New homes to be left off the gas grid

#41
Not where we were in Pennsylvania and not that I can remember on the places I saw in NY State either - front door straight into the nice open plan house to suck all the heat out. Most people drive into their garages anyway and go into the house from there.

TBH the houses I saw in Pennsylvania are the worst I have ever seen for the climate in which they are built to function in. Absolute pish, I honestly think with some of them you would have been warmer building a Ray Mears type shelter in the garden.
What springs to mind with me are the houses I see when I cross over into Michigan. It just caught my eye these beautiful brick or stone front porches that have been sealed in with windows and architecturally look off.
 
#42
So [yes, yes, I know], all the energy formerly provided by diesel and petrol to power our cars, will now be replaced by electricity. And, all the energy formerly provided by gas to heat and cook with, will now be replaced by electricity.

Good job there's so much spare capacity in the grid, eh?

The ******* muppets.
They haven't told you that electricity for cooking will only be on for an hour a couple of times a day, at higher tariffs. :cool:
 
#43
As an aside, I'd love to let some tree huggers see just what's required to make the steel plates that go into all those wind turbines, it is rather amusing to see wind classed as "green" energy :)
Not enough steel went into this one is seems. So far I've seen two that burned and this one that just crumpled...
turbine.PNG
 
#46
Thanks for that @Effendi, but I've had very little to do with "green" which I'm quite cynical about.

It annoys me that even the latest houses might have plenty of expensive technology, but they don't give much thought to passive.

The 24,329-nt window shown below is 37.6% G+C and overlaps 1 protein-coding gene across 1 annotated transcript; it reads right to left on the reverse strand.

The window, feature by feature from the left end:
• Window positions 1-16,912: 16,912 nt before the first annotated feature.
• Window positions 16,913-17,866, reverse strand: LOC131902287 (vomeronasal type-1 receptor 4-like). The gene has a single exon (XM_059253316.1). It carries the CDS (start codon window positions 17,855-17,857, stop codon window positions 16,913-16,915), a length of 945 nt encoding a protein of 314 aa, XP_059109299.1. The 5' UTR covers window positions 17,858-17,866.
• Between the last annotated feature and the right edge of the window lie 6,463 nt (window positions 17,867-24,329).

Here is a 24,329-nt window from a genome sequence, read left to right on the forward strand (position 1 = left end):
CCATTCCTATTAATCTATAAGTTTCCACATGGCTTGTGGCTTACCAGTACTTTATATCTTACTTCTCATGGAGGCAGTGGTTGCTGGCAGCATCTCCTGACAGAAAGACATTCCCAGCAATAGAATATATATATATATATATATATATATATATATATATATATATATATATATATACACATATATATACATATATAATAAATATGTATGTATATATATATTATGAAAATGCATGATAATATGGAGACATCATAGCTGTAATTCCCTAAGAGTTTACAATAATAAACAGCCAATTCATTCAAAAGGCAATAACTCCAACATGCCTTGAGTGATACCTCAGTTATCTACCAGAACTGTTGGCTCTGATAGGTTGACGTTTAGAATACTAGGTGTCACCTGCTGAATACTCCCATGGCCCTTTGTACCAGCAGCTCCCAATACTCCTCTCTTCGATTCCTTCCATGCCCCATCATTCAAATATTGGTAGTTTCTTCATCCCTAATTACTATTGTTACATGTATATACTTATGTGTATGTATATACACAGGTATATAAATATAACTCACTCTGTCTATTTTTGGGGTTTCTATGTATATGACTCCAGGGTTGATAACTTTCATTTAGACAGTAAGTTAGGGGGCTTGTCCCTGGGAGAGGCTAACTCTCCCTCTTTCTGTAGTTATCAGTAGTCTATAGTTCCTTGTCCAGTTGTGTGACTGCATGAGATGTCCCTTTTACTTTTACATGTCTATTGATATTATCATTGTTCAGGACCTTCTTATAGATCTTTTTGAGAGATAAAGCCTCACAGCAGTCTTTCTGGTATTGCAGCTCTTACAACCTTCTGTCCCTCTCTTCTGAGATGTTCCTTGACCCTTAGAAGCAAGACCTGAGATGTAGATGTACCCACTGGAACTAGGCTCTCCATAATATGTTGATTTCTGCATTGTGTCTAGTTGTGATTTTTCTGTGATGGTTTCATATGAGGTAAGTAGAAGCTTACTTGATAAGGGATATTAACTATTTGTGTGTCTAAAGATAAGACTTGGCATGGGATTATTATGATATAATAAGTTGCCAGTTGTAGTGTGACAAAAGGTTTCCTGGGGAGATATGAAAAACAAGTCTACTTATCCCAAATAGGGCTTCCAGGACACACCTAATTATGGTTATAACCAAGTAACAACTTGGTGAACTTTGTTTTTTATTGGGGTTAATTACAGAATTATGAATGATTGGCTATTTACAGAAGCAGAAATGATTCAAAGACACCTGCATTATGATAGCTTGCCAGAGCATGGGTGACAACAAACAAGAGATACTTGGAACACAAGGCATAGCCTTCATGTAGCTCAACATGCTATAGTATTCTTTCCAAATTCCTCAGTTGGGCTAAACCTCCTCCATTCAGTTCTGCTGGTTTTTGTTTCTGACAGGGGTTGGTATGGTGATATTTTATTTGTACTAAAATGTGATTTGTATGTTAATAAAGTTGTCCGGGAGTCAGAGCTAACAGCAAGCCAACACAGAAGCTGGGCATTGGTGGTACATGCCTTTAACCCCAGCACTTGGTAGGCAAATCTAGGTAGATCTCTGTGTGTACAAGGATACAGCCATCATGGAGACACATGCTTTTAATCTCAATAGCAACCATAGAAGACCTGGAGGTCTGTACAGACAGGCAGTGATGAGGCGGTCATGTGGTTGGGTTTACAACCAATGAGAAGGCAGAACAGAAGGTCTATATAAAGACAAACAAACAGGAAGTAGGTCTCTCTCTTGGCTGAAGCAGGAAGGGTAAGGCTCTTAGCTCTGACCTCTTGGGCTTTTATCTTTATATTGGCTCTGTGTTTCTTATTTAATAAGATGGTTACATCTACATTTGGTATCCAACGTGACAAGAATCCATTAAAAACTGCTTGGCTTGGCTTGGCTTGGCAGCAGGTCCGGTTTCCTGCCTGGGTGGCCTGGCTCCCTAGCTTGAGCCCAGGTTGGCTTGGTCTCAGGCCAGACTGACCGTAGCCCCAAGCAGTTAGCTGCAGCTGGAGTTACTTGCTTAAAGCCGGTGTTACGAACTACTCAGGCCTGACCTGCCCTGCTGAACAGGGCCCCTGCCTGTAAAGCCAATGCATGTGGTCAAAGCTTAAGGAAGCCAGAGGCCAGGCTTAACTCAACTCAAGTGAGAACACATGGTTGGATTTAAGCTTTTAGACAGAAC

You should always go for the passive options first, like insulation, before you start looking at high tech savings, which are often snake- oil.

One factor I went for with my house was it faces due south, and the windows are fairly large, so the solar gain in winter is quite dramatic.

Plus the woodburner gives out worthwhile cheap heat, at the same time, giving a healthy air- change.

It's backed up by an Intergas condensing boiler, which is very simply built, with very little to go wrong.

As a rule of thumb, the more expensive technology, when it goes wrong, will cost a fortune to fix, and will be very difficult to find someone capable of fixing it, losing all savings.
That is what I tell the kids when they nag me to buy that nice, cheap 2nd hand, flash motor - a buying a bundle of technology for 30K which when new cost 100K is only a bargain until it goes wrong. When you need to fix it you are fixing a 100K motor regardless of what bargain price you paid for it.

Back to houses: I love passive energy gains, if it is free except for a bit of work, or does not involve fangled technology and lasts forever I will have it. Insulation is the starter for 10, along with stopping draughts and solar gain through good windows.
 
#47
On the subject of heat rising, a mate runs his ceiling fan in reverse on a slow setting and swears it helps make the room warmer.